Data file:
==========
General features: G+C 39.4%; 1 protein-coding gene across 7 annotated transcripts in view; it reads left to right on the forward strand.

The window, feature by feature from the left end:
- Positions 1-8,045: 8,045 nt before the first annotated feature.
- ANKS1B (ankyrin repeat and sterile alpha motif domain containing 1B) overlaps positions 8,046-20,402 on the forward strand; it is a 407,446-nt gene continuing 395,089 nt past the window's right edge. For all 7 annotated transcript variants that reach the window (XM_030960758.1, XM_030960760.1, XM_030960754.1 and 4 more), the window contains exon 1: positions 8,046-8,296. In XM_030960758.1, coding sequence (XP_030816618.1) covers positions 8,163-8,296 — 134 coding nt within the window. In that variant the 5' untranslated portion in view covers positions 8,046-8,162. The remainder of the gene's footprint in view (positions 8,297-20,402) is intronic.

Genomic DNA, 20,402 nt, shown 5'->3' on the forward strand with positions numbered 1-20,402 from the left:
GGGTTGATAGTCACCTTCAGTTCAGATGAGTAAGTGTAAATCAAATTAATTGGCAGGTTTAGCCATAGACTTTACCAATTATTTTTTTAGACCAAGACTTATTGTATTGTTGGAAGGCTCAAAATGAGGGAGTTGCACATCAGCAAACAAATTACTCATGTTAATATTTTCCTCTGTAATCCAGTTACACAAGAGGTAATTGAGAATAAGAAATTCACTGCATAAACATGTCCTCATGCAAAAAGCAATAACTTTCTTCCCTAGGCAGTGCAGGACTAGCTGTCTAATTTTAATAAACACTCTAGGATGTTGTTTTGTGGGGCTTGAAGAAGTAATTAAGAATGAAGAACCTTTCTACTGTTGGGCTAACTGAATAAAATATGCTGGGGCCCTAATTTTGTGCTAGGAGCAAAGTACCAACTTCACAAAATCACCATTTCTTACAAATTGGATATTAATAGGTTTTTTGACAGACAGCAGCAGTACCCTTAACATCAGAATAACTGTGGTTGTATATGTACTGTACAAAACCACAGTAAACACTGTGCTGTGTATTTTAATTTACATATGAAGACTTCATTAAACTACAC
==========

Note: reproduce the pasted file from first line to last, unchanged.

General features: G+C 39.4%; 1 protein-coding gene across 7 annotated transcripts in view; it reads left to right on the forward strand.

The window, feature by feature from the left end:
- Positions 1-8,045: 8,045 nt before the first annotated feature.
- ANKS1B (ankyrin repeat and sterile alpha motif domain containing 1B) overlaps positions 8,046-20,402 on the forward strand; it is a 407,446-nt gene continuing 395,089 nt past the window's right edge. For all 7 annotated transcript variants that reach the window (XM_030960758.1, XM_030960760.1, XM_030960754.1 and 4 more), the window contains exon 1: positions 8,046-8,296. In XM_030960758.1, coding sequence (XP_030816618.1) covers positions 8,163-8,296 — 134 coding nt within the window. In that variant the 5' untranslated portion in view covers positions 8,046-8,162. The remainder of the gene's footprint in view (positions 8,297-20,402) is intronic.

Genomic DNA, 20,402 nt, shown 5'->3' on the forward strand with positions numbered 1-20,402 from the left:
GGGTTGATAGTCACCTTCAGTTCAGATGAGTAAGTGTAAATCAAATTAATTGGCAGGTTTAGCCATAGACTTTACCAATTATTTTTTTAGACCAAGACTTATTGTATTGTTGGAAGGCTCAAAATGAGGGAGTTGCACATCAGCAAACAAATTACTCATGTTAATATTTTCCTCTGTAATCCAGTTACACAAGAGGTAATTGAGAATAAGAAATTCACTGCATAAACATGTCCTCATGCAAAAAGCAATAACTTTCTTCCCTAGGCAGTGCAGGACTAGCTGTCTAATTTTAATAAACACTCTAGGATGTTGTTTTGTGGGGCTTGAAGAAGTAATTAAGAATGAAGAACCTTTCTACTGTTGGGCTAACTGAATAAAATATGCTGGGGCCCTAATTTTGTGCTAGGAGCAAAGTACCAACTTCACAAAATCACCATTTCTTACAAATTGGATATTAATAGGTTTTTTGACAGACAGCAGCAGTACCCTTAACATCAGAATAACTGTGGTTGTATATGTACTGTACAAAACCACAGTAAACACTGTGCTGTGTATTTTAATTTACATATGAAGACTTCATTAAACTACAC